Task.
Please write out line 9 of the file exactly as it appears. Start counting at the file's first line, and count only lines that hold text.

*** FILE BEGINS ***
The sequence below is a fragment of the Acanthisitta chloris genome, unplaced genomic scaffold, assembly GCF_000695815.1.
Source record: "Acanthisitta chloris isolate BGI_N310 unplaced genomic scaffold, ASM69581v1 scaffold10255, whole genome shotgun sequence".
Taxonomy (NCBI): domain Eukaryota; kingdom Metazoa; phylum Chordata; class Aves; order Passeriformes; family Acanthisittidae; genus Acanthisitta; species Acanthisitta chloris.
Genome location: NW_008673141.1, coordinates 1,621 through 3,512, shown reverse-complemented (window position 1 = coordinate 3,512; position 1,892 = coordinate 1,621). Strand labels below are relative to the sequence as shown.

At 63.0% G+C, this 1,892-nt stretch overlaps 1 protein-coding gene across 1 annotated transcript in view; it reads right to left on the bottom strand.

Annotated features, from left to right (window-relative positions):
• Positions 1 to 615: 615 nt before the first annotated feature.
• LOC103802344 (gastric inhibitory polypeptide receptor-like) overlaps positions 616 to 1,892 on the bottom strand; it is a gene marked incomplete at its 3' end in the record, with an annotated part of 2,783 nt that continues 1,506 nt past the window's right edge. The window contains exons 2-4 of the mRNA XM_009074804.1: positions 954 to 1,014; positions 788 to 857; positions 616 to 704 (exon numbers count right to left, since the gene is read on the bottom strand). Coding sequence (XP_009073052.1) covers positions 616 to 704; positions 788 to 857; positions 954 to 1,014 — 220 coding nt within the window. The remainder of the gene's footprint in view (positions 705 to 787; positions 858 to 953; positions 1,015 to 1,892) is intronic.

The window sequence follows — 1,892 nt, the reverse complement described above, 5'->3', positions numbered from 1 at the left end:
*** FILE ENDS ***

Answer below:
The window sequence follows — 1,892 nt, the reverse complement described above, 5'->3', positions numbered from 1 at the left end: